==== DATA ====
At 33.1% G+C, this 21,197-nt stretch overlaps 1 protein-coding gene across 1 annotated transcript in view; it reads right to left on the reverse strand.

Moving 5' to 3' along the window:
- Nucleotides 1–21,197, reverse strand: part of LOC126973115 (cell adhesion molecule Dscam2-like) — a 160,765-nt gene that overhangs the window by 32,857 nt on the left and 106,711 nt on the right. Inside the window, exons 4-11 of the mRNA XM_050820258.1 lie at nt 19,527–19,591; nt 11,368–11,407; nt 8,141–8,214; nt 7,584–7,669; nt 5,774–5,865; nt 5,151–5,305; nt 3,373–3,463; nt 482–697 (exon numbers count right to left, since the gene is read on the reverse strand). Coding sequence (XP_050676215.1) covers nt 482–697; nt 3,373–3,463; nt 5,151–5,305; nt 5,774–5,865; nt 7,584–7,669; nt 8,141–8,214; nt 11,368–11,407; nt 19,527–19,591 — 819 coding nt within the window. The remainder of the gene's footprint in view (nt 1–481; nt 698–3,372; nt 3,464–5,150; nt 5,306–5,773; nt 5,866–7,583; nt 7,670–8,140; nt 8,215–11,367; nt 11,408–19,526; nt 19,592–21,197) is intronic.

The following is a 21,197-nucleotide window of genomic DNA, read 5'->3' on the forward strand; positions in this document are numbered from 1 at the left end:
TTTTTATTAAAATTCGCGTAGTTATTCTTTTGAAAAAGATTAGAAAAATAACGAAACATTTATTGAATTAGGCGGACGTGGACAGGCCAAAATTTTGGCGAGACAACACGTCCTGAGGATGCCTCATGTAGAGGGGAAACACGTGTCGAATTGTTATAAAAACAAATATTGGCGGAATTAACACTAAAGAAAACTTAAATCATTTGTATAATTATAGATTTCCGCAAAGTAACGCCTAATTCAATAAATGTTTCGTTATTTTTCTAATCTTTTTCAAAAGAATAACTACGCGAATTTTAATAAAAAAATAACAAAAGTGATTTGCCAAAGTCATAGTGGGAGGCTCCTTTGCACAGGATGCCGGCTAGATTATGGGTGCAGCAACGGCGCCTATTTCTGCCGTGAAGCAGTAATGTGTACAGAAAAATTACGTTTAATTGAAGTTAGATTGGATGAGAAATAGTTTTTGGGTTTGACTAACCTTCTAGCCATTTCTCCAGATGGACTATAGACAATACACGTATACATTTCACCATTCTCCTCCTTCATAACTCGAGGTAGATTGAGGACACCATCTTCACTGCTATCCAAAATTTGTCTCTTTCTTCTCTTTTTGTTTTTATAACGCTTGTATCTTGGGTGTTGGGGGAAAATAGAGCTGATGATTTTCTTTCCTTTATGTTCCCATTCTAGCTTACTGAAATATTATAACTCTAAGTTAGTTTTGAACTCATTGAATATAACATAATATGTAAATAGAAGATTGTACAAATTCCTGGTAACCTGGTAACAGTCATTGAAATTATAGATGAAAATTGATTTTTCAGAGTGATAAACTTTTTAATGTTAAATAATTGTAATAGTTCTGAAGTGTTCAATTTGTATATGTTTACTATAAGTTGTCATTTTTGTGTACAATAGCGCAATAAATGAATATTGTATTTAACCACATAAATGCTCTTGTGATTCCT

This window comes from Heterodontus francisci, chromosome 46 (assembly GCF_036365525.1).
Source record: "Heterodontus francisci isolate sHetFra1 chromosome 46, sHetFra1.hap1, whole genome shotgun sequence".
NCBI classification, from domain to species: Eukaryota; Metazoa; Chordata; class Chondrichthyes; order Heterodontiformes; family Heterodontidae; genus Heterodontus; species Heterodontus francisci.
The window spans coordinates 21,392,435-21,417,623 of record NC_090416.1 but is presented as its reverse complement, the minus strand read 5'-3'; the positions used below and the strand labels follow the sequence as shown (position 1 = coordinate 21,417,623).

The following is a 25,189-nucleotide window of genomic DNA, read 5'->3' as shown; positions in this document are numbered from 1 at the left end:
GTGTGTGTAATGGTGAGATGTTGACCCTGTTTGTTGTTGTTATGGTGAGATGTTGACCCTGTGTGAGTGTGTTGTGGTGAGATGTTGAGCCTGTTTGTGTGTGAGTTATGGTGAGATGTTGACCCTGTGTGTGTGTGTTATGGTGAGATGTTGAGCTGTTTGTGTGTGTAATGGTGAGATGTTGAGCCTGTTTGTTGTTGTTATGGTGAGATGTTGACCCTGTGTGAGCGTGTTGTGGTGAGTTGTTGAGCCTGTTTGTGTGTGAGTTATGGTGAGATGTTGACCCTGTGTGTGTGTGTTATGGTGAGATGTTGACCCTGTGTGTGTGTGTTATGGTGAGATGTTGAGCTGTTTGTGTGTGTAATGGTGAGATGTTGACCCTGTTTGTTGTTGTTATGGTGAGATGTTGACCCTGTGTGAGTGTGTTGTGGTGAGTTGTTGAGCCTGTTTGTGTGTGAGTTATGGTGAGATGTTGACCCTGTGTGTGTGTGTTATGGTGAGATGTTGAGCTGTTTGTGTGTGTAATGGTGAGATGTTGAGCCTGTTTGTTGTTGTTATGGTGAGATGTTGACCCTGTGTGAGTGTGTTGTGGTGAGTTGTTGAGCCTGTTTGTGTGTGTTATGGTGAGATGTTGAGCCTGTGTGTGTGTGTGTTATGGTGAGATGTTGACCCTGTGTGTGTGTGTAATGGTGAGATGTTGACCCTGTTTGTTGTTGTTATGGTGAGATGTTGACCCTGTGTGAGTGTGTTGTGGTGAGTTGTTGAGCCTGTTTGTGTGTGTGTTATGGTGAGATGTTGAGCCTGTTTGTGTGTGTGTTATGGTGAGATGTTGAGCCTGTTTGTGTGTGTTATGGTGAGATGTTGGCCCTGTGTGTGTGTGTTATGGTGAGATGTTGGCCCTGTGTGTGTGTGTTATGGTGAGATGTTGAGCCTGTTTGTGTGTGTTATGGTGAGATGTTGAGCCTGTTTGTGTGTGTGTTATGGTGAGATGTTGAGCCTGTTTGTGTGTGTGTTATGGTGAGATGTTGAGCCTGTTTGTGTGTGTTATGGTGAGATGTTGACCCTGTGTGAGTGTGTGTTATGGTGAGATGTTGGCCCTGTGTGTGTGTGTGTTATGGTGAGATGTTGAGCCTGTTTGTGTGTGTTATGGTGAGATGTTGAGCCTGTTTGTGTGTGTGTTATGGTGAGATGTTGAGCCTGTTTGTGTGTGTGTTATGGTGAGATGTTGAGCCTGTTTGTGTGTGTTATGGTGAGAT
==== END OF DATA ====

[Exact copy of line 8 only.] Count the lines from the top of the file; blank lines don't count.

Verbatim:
NCBI classification, from domain to species: Eukaryota; Metazoa; Chordata; class Chondrichthyes; order Heterodontiformes; family Heterodontidae; genus Heterodontus; species Heterodontus francisci.